"We're thinking of pulling out of Brazil," the CEO of a large American corporation told me a week ago. The company has been operating there for a few years, doing several million dollars of business. The problem? A series of court judgments so inexplicable, and so crushingly expensive, that the CEO doubts his ability to manage the business. He doesn't see how the rulings can be honest -- even former President Luiz Lula da Silva called Brazil's judiciary a "black box" that's "untouchable" -- and if the system doesn't work, this CEO is bailing out.
This is corruption, a problem we'd rather not think about that now threatens the ascension of developing countries into the top tier of world economies. Given its history, optimism on the subject would be foolish. But while the media and Wall Street focus on more tractable issues like inflation and exchange rates, world leaders seem perfectly clear on the greatest threat to the future of the BRICs and other emerging economies. Corruption is the "biggest threat to China," Premier Wen Jiabao told the National People's Congress in March. When U.S. Vice President Joe Biden visited Russia recently, he cited corruption as the No. 1 impediment to better economic relations and pointedly mentioned Sergei Magnitsky, a lawyer who died in custody in 2009 after accusing the police of corruption.
The problem is not just the petty palm greasing that's common worldwide, though that has its own corrosive effects. Developing-market corruption has reached staggering dimensions. India's telecom ministry apparently siphoned $30 billion from various projects over the past few years. A Russian activist posted online documents apparently showing a $4 billion fraud in a state-run company's trans-Siberian pipeline project. In China a minister overseeing the new high-speed-rail network is accused of skimming $152 million (and maintaining 18 mistresses). The threat is broader than it may seem: Corruption discourages the investments needed for economic progress. In India "high-level corruption and scams are now threatening to derail the country's credibility and [its] economic boom," says a report from KPMG.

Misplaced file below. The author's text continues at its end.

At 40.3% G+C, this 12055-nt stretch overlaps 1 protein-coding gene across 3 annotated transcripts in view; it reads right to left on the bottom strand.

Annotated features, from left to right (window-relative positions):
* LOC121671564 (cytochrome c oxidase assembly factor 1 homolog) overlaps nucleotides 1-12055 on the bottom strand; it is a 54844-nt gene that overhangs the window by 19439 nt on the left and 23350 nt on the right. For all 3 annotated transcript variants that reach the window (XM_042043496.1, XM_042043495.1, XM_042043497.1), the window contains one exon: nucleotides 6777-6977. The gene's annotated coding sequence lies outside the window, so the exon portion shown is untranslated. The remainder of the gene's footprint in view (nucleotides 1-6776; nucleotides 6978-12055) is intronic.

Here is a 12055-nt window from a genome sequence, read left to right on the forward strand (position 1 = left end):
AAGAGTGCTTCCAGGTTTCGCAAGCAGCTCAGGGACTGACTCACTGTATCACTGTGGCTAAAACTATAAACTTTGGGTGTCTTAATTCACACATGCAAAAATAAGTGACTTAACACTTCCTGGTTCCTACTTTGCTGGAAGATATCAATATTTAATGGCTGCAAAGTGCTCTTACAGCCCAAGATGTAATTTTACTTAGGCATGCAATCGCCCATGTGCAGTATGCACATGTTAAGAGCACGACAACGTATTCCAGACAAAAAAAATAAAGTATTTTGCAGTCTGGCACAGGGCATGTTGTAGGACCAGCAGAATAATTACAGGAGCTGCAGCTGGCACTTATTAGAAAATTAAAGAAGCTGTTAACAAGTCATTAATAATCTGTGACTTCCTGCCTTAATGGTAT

The societal effects are subtler and arguably worse. Initiative and ambition shrivel: Why try hard when effort isn't the source of success? Respect for authority evaporates. Anger and resentment build, especially as a society becomes richer and the gulf between ordinary citizens and the officially tolerated crooks grows wider. When Premier Wen declared corruption the biggest threat to China, he wasn't talking about its effect on foreign investors; he's worried about "social stability." He knows that while massive corruption isn't the only grievance of the revolutionaries in North Africa and the Middle East, it's a big one.
Many people shrug at corruption because they figure it's eternal and incurable. Not so. England was deeply corrupt in the 17th century, Sweden in the 19th, notes professor Michael Johnston of Colgate University, a corruption expert. Singapore and Hong Kong virtually eradicated corruption in a generation. Still, reform is extraordinarily hard, he says, especially in big economies where "huge stakes are on the table." Reform "can degenerate into political payback" by the reformers. Where to begin? "One of the best predictors of whether a society will do well on corruption is the strength of property rights," Johnston says. "That's not a bad place to start."
An insidious feature of corruption is that it's hard to talk about. I can't identify the CEO who's thinking of leaving Brazil because doing so could imperil his company's ability to operate there. More generally, accusing people in power is inherently dangerous. Graft operates in the dark. So, like the man looking for his keys under a lamppost not because he lost them there but because the light is better, we focus on economic issues that are rich with statistics and susceptible to math. But we're missing a giant danger. It's naive to think the recent official attention to corruption will amount to much. If it doesn't, the progress of the emerging economies could turn ugly.